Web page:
Beverly Lass grew up in a town in Missouri 55 miles from the nearest movie theater. She was bored and she left home by the same route used by generations of American men: she got herself down to a recruiting station and joined the Army.
On a recent rainy night in the U.S. Army's version of Gerogia, Pvt. Laas, 21, sat in an on-base bar swirling with fatigue green, shaved heads and cigarette smoke and explained why she enlisted.
"I wanted to get away from home and see things and I figured if I put in my time with Uncle Sam I couldn't lose," said Laas, as the insistent disco beat of "More Than a Woman to Me" filled the bar.
After seven months in what used to be called "this man's Army" Laas said she thinks clerical work in the chaplain's office beats boredom in Stover, Mo., pop. 850.
Army life for Laas and the 746 other women who live here among nearly 24,000 men at the Army's major infantry center is colored by the feelings held by many members of Benning's majority sex -- that women are interlopers on a base some call "Macho Heaven."
Official Army policy, not statute, bars the nearly 62,000 women in the Army from jobs involving routine participation in close combat. In the last few years the Army has opened large numbers of jobs to women, but about one quarter of all jobs remain closed.
The question of how far to extend sexual equality in the military -- whether to register women for the draft, whether to send them into combat -- has been touched off by President Carte's call last week for registration of the nation's draft-age males. Registration of women, an action that would require congressional approval, is likely to be the subject of impassioned, if not occasionally hysterical, debate in Washington and elsewhere.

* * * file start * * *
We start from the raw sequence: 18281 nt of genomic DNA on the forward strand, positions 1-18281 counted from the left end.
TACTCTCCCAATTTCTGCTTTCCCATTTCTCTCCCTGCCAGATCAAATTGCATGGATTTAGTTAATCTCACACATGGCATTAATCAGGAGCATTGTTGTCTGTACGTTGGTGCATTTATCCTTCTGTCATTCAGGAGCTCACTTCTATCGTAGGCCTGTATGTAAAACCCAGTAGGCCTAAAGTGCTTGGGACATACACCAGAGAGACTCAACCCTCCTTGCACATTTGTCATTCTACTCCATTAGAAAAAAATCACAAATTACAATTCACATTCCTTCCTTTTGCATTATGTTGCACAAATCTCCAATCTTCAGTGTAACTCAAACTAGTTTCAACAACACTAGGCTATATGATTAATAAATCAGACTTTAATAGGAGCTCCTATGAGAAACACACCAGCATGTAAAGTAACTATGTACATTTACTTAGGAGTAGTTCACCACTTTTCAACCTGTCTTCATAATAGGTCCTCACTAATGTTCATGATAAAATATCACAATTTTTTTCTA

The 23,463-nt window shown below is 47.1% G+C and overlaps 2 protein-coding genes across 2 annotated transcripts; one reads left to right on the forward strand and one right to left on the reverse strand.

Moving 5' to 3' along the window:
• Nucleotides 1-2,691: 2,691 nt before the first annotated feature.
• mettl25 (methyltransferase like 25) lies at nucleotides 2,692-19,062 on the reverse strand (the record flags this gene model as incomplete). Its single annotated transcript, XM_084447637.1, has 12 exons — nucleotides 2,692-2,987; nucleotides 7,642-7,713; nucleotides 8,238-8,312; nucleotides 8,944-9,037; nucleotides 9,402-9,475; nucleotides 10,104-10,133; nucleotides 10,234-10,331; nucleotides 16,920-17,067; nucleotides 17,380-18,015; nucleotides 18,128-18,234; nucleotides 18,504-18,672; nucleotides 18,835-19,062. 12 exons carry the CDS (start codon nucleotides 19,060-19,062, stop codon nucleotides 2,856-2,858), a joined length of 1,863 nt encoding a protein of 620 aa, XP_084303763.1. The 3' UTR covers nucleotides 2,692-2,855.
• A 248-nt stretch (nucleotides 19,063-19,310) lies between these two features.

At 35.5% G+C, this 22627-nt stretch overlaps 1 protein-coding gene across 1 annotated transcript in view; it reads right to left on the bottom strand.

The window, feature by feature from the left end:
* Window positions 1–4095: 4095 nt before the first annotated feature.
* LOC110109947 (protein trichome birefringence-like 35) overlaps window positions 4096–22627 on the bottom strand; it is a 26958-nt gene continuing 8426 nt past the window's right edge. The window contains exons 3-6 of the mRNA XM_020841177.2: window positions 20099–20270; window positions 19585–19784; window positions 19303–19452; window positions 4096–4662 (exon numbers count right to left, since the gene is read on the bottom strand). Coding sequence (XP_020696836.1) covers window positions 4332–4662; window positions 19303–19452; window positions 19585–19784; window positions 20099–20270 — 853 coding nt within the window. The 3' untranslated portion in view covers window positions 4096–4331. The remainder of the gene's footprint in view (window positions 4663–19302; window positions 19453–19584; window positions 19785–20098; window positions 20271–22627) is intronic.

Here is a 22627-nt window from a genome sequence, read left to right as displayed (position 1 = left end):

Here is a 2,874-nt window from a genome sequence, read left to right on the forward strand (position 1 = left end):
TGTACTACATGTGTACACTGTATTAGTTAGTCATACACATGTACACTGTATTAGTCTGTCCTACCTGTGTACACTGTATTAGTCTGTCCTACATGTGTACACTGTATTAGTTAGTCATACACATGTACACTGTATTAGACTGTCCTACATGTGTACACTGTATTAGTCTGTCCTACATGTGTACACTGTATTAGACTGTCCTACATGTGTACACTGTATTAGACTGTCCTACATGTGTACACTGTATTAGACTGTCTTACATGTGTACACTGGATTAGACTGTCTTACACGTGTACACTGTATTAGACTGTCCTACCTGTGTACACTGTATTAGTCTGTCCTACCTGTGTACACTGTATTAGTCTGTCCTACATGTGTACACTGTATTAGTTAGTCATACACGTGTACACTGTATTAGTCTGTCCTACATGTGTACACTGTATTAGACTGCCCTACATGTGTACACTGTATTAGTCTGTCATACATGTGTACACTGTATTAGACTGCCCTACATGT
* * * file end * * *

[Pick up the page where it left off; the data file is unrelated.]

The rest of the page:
Military women have been the subject of numerous studies since the advent of the all-volunteer force in 1973, when they began filling the gaps caused by a decline in the number of willing and able male recruits.
The average woman recruit is smaller and weaker than her male counterpart Defense Department studies show. But she is also considerably brighter, better educated and much less likely to become a discipline problem or miss time from work. There is also a 40 percent chance that she will drop out of the Army before finishing her first tour. Male enlistees run a 32 percent likelihood of leaving the service prematurely.
"Women join the military for the same reasons men do," said Jill Wine Volner, who recently resigned as the Army's general counsel. "It's a way out of a small town, a way to leave home, learn a skill and there are educational benefits. Travel's a big attraction, and so is a guaranteed job in periods of unemployment."
Women say the Army does indeed provide security, equal pay, independence from one's family and an arena for weathering the late adolescent identity crisis more privileged women often play out in college.
Many women said their families were initially horrified by their decision to enlist, but have come to accept it.
"My mother cried, my family said, 'You can do better than that' and my friends freak out," recalled Sgt, Sharon Calabrisi, 25, of Danville, Va., who enlisted in 1977. "But now when I go home I'm sort of a hometown" hero."
Calabrisi, a former Army wife, said she joined because, "I was divorced and living at home in a small town. My parents were treating me like I was 16, I didn't have enough money to finish college and I really didn't know what I wanted to do, who I wanted to be."
Susan Moore, 27, the oldest of 17 children of a cab driver, enlisted in September after being laid off as an assembly line worker at a Uniroyal plant in her hometown of Thomson, Ga. Like nearly a third of the women in the Army, Moore is black.
"I wanted to learn something besides factory work," said Moore, who is separated from her husband and supports and eight-year-old daughter who lives with relatives back in Thomson. "In the Army you learn how to do things on your own, you learn how to appreciate yourself. I wanted to be an electronics specialist but there were no openings for that when I joined so I became a chaplain's assistant."